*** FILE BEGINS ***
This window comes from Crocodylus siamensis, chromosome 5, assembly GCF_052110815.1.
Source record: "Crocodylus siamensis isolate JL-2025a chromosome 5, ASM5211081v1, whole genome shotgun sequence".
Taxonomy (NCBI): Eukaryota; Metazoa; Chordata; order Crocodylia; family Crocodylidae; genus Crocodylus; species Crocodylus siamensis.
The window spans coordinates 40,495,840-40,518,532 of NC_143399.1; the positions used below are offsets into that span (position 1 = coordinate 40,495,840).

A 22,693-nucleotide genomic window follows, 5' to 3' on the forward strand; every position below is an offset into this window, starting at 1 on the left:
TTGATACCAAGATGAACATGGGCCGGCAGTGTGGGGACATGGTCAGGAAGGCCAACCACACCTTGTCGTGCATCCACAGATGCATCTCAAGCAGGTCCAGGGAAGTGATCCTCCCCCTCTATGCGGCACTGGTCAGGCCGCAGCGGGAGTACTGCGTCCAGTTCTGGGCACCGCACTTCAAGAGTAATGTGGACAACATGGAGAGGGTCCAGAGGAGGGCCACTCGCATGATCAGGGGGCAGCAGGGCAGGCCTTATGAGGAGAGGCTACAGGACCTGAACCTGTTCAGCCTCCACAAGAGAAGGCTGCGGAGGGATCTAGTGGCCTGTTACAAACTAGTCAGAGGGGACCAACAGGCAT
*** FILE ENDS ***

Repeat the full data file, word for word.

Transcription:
This window comes from Crocodylus siamensis, chromosome 5, assembly GCF_052110815.1.
Source record: "Crocodylus siamensis isolate JL-2025a chromosome 5, ASM5211081v1, whole genome shotgun sequence".
Taxonomy (NCBI): Eukaryota; Metazoa; Chordata; order Crocodylia; family Crocodylidae; genus Crocodylus; species Crocodylus siamensis.
The window spans coordinates 40,495,840-40,518,532 of NC_143399.1; the positions used below are offsets into that span (position 1 = coordinate 40,495,840).

A 22,693-nucleotide genomic window follows, 5' to 3' on the forward strand; every position below is an offset into this window, starting at 1 on the left:
TTGATACCAAGATGAACATGGGCCGGCAGTGTGGGGACATGGTCAGGAAGGCCAACCACACCTTGTCGTGCATCCACAGATGCATCTCAAGCAGGTCCAGGGAAGTGATCCTCCCCCTCTATGCGGCACTGGTCAGGCCGCAGCGGGAGTACTGCGTCCAGTTCTGGGCACCGCACTTCAAGAGTAATGTGGACAACATGGAGAGGGTCCAGAGGAGGGCCACTCGCATGATCAGGGGGCAGCAGGGCAGGCCTTATGAGGAGAGGCTACAGGACCTGAACCTGTTCAGCCTCCACAAGAGAAGGCTGCGGAGGGATCTAGTGGCCTGTTACAAACTAGTCAGAGGGGACCAACAGGCAT